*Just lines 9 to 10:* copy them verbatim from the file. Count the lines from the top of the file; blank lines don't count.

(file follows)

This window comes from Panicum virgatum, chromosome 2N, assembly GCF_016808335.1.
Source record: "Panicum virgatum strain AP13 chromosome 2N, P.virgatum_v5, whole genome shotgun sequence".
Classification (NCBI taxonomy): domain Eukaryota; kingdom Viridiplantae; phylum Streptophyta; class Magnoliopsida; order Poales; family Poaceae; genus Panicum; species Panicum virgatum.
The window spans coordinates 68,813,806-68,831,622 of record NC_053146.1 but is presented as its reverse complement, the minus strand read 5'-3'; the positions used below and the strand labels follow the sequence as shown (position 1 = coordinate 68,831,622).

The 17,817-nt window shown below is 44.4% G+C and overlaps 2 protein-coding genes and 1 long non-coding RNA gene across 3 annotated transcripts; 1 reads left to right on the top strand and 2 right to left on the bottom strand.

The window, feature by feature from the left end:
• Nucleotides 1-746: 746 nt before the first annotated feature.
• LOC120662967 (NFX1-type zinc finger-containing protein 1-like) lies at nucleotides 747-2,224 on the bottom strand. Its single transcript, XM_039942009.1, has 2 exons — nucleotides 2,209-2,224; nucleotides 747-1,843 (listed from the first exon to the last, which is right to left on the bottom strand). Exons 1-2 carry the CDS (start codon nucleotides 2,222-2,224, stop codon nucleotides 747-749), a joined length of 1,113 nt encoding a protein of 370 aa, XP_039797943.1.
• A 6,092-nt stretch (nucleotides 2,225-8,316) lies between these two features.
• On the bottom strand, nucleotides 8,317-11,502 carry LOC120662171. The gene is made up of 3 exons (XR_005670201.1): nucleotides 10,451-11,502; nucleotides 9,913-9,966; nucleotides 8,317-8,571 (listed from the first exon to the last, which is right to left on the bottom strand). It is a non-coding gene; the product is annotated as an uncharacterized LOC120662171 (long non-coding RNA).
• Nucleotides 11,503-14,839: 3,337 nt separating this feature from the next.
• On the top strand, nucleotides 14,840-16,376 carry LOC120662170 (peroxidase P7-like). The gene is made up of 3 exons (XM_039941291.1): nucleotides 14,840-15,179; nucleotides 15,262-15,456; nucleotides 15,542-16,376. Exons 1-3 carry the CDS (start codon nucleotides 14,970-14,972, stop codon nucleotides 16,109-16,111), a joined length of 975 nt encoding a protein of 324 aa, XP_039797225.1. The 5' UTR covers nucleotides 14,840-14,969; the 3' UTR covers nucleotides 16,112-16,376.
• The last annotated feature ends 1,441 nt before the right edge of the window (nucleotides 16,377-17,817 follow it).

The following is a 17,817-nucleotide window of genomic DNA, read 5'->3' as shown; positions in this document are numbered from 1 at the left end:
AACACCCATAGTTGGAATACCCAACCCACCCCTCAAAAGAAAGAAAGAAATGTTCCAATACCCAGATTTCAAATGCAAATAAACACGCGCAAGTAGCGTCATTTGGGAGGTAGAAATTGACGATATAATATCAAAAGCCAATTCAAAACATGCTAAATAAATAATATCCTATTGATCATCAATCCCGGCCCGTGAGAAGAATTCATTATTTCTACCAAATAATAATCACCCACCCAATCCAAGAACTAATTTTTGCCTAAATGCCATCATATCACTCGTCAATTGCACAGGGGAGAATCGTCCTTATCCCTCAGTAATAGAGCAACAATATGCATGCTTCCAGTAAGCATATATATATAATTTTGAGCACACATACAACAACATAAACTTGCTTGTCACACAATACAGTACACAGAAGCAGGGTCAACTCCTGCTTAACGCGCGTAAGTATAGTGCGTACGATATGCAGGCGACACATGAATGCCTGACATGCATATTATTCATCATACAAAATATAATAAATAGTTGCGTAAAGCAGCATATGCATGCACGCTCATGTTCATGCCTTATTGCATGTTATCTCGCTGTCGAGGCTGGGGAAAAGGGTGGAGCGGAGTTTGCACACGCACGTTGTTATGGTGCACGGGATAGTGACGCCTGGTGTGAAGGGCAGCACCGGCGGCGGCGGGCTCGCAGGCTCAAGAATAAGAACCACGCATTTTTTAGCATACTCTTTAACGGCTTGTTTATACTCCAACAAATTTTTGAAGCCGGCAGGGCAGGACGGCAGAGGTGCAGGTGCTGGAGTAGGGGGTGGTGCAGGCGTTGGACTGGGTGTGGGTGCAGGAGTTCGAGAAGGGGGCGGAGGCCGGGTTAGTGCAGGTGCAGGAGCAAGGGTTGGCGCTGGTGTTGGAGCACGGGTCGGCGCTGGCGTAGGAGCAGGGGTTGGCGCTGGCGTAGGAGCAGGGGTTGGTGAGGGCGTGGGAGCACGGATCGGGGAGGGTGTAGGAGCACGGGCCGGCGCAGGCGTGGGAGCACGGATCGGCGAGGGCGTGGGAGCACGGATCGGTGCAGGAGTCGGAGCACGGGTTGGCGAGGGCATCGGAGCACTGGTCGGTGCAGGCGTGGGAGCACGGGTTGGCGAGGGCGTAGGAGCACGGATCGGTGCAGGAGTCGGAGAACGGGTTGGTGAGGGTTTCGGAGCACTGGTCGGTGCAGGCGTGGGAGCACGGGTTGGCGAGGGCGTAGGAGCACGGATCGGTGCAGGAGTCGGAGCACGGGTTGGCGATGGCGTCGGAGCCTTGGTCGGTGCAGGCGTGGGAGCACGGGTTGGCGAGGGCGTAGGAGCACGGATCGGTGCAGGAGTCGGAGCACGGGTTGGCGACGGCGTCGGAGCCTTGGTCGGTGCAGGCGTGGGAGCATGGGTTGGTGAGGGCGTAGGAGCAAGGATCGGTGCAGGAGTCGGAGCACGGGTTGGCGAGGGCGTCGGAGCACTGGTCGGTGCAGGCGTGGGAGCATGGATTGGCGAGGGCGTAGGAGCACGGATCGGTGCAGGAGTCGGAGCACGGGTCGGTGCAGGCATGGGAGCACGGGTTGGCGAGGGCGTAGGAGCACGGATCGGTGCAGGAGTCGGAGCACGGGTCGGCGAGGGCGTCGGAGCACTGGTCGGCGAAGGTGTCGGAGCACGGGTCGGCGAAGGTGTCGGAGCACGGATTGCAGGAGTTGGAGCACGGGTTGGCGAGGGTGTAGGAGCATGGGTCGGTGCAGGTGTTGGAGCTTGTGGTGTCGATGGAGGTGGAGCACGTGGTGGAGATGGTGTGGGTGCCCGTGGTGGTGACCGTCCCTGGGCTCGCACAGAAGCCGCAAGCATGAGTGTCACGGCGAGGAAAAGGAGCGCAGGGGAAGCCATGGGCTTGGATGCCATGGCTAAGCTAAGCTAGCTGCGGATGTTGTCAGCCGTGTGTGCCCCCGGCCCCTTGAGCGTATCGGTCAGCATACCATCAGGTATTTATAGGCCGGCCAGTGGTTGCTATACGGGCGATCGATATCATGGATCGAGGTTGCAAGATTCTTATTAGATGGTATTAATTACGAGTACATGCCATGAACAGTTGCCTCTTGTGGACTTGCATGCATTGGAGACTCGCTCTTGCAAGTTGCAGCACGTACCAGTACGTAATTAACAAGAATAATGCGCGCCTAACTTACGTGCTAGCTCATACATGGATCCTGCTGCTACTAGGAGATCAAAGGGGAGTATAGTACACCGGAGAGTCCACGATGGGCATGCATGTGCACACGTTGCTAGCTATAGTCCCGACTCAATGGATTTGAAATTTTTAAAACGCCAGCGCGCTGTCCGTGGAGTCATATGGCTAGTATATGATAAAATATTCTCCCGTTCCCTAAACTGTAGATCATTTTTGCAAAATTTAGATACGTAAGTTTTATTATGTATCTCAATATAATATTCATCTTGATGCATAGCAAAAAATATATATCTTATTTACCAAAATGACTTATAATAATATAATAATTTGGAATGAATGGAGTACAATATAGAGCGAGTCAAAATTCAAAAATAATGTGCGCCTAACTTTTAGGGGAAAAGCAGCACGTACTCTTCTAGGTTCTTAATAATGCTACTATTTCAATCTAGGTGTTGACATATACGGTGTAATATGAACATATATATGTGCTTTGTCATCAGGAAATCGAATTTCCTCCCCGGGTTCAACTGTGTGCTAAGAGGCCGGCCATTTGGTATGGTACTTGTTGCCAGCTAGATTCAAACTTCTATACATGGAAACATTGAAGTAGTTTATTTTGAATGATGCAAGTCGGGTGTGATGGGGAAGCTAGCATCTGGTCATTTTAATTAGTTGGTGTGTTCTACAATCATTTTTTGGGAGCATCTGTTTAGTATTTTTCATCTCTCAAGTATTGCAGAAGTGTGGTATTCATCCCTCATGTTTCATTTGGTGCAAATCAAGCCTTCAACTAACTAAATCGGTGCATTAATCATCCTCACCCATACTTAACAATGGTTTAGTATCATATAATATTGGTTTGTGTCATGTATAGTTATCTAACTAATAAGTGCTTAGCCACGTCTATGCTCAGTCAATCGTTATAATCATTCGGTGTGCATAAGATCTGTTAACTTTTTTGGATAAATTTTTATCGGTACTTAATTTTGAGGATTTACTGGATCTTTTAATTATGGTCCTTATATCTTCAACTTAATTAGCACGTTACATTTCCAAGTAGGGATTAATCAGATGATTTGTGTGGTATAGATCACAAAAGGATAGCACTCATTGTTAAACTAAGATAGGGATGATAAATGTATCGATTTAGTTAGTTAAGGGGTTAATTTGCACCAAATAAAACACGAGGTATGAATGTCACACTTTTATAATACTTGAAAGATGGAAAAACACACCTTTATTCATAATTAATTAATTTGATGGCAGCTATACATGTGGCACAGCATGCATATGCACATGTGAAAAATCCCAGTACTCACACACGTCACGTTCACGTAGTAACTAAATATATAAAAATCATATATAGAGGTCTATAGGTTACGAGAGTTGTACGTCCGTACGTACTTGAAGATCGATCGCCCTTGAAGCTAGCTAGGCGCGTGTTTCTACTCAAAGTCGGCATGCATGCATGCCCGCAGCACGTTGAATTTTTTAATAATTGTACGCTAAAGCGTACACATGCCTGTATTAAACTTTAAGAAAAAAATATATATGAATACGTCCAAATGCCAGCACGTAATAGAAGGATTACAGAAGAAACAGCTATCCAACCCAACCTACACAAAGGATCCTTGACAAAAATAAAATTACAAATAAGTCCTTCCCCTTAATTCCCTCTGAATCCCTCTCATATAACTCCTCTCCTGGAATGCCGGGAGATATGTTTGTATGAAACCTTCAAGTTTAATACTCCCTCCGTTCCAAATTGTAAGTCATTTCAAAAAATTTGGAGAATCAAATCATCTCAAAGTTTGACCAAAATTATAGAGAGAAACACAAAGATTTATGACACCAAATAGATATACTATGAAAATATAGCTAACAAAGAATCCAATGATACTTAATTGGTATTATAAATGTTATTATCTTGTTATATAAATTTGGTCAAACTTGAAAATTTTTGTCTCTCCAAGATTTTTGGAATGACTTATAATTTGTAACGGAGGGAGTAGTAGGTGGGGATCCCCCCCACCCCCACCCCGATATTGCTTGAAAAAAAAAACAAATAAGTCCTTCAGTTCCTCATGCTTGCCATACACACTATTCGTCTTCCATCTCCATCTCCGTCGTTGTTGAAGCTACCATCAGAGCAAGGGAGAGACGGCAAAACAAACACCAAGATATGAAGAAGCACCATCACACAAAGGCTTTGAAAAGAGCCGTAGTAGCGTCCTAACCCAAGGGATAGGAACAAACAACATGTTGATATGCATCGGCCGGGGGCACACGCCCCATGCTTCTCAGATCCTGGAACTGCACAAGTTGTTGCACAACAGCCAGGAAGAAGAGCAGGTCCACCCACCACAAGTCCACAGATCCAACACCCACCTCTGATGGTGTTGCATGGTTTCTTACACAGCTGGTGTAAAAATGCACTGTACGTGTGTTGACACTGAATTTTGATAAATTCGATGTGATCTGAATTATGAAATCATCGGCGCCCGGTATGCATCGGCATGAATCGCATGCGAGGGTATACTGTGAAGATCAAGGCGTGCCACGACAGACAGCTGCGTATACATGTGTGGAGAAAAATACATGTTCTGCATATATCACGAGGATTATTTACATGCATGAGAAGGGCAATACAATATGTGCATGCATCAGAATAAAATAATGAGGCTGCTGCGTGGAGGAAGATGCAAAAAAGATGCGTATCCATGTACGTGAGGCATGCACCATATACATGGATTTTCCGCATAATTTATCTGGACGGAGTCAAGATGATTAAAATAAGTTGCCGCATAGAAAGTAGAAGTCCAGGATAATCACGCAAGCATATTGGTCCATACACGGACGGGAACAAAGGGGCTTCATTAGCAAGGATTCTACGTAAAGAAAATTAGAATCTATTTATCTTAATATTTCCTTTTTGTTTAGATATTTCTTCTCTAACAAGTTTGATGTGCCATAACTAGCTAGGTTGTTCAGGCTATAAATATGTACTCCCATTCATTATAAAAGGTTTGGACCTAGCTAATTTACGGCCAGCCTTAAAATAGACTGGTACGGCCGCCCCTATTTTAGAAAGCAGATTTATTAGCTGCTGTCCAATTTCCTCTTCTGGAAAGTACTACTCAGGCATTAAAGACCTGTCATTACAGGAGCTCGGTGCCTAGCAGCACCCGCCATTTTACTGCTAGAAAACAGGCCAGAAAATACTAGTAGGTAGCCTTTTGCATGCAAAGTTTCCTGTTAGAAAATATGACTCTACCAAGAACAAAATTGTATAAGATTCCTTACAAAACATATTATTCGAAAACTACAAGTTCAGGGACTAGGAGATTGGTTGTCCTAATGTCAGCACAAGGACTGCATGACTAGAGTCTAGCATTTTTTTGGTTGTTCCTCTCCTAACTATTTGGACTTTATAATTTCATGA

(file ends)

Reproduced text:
• A 6,092-nt stretch (nucleotides 2,225-8,316) lies between these two features.
• On the bottom strand, nucleotides 8,317-11,502 carry LOC120662171. The gene is made up of 3 exons (XR_005670201.1): nucleotides 10,451-11,502; nucleotides 9,913-9,966; nucleotides 8,317-8,571 (listed from the first exon to the last, which is right to left on the bottom strand). It is a non-coding gene; the product is annotated as an uncharacterized LOC120662171 (long non-coding RNA).